Recently, I had the opportunity to attend a Crossfit Endurance training. The seminar listed the following general physical skills of an athlete:
- cardiorespiratory endurance
- cardiorespiratory endurance - 4
- strength - 4
- flexibility - 2.5
- power - 3
- speed -1.5
- coordination - 2
- agility - 2
- balance - 3
- accuracy - (1 for throwing a ball but 3 for throwing a triangle. I'm accurate at movements that I train).
I wasn't always this way. The reason that I started doing Crossfit in the first place was to improve a perceived weakness - strength. While training for last year's Mundials, I was told that a lot of women in my weight class would be stronger than me because they lifted and I didn't. I was also frustrated because I was constantly losing battles of strength during training. So, I started Crossfit to improve this weakness.
Looking back, I see that I had it backward. I was a pretty strong lady to begin with and lifting only served to strengthen a competitive edge that I already had against other women. But after more than a year of Crossfit, I am still weaker than most of my training partners for the simple fact that they are grown men. No amount of lifting will get me to a point where I can use strength to kamura my buddy JoJo. Comparing myself to the guys in this realm was unrealistic. Instead, I am now learning to develop jiu jitsu techniques to enable me to survive and sometimes win against folks who are stronger than me.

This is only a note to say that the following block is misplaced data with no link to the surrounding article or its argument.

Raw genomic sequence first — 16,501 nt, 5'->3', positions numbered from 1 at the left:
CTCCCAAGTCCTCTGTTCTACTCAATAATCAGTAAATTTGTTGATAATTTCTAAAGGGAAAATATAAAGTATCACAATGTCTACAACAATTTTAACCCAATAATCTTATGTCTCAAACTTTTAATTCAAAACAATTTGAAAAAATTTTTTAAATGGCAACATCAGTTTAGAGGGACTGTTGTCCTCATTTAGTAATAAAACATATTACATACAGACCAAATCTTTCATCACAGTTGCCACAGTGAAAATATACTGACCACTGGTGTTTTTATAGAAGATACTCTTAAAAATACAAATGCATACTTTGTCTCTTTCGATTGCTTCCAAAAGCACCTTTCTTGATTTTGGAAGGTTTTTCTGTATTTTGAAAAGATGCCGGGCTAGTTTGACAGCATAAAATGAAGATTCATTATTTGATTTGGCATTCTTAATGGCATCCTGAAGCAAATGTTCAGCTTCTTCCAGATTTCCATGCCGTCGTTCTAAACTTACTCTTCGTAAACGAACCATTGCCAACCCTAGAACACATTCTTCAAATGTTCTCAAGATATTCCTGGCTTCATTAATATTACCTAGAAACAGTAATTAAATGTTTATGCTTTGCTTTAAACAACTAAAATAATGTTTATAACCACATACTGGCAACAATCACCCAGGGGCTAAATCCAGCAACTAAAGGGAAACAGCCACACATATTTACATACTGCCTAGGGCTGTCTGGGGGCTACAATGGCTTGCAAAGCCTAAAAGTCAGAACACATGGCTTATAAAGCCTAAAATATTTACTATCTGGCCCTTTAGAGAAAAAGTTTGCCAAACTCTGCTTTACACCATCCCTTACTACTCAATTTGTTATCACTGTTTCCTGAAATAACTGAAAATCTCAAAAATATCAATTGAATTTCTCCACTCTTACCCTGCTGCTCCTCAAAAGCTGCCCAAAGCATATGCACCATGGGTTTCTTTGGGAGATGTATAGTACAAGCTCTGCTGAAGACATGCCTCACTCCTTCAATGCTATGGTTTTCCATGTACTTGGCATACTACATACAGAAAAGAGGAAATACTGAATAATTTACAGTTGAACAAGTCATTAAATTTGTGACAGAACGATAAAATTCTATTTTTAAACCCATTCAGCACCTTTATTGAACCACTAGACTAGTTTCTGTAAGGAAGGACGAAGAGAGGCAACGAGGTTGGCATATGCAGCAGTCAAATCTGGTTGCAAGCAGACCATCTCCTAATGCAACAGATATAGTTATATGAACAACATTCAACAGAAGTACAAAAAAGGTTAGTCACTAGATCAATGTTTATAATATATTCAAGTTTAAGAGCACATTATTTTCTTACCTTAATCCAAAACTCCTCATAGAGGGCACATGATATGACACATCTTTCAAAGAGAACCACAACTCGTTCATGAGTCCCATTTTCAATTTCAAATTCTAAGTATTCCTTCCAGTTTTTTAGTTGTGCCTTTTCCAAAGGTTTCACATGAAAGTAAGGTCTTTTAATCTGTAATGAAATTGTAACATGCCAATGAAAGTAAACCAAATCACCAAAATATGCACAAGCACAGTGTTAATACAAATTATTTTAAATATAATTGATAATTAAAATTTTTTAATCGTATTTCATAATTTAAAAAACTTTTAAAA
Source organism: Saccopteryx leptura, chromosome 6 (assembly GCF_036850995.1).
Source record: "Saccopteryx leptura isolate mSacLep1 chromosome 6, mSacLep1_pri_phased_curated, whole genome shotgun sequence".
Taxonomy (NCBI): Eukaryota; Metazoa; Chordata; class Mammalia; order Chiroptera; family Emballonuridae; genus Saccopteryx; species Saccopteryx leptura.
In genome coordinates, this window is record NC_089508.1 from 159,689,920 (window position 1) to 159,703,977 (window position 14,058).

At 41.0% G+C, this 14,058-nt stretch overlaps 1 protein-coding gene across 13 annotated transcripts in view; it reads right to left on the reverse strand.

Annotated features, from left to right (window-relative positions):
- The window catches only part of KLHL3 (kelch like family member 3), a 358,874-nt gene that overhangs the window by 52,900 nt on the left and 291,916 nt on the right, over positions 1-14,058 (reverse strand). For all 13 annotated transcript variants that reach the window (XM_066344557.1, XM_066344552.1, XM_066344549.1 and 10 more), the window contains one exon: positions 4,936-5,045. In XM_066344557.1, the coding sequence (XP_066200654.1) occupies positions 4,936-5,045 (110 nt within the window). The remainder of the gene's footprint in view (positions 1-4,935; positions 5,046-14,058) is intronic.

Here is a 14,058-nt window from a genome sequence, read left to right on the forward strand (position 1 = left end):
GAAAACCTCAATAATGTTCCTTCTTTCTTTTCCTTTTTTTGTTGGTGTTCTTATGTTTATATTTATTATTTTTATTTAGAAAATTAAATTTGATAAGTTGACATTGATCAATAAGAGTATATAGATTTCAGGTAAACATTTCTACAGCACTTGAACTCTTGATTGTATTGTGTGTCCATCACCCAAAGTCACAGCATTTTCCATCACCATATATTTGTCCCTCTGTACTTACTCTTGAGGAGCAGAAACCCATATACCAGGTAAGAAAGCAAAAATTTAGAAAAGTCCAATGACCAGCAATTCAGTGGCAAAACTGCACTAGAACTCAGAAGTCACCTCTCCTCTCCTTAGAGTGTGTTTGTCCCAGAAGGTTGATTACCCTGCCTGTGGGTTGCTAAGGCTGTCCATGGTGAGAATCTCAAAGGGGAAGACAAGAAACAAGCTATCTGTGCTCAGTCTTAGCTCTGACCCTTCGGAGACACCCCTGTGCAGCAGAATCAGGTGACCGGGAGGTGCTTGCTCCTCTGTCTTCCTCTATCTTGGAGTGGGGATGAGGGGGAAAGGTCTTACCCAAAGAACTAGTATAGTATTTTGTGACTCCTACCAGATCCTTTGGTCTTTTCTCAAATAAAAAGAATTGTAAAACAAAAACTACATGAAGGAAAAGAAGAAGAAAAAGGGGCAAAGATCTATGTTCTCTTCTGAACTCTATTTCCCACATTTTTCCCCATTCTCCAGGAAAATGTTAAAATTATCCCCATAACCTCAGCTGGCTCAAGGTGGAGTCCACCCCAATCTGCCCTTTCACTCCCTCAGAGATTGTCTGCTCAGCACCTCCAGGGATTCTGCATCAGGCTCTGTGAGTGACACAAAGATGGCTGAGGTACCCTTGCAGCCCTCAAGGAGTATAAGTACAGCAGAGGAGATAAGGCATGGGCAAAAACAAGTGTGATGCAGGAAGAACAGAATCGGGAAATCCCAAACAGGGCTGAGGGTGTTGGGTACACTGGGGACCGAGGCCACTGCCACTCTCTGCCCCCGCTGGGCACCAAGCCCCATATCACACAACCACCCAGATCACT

Right now, my perceived weakness is my lack of speed. I am slow and deliberate in my movements, which makes me no good in a scramble. When something fast, sudden, or unexpected happens, I am slow to react and by the time I do, I have already lost position.
There certainly are ways to develop speed and explosiveness. But you know what? I'm not that interested. Maybe I'm becoming wiser with age or maybe I'm just getting lazy. But frankly I don't have the time or motivation to add another element to my physical conditioning. I am ready to accept that quick bursts of speed will never be my forte. So instead of training my physical attributes to improve my jiu jitsu, this time I am ready to adapt my jiu jitsu to match my physical attributes.
Problem: I am too slow to react in scrambles
Solutions: 1) get faster 2) develop jiu jitsu that forces my opponent to slow down in these spots.
In the past, I would have chosen solution 1 all the way. But ain't nobody got time for dat. Instead, I want to build my jiu jitsu game around what I am naturally good at. And I think it makes sense for me to focus my conditioning on these areas as well. I am confident that if I train long enough, jiu jitsu itself will be enough to compensate for my physical weaknesses.
What about you? Do you prefer to use conditioning to enhance your strengths or to develop your weaknesses? Do you benefit more from working your 1s or your 4s?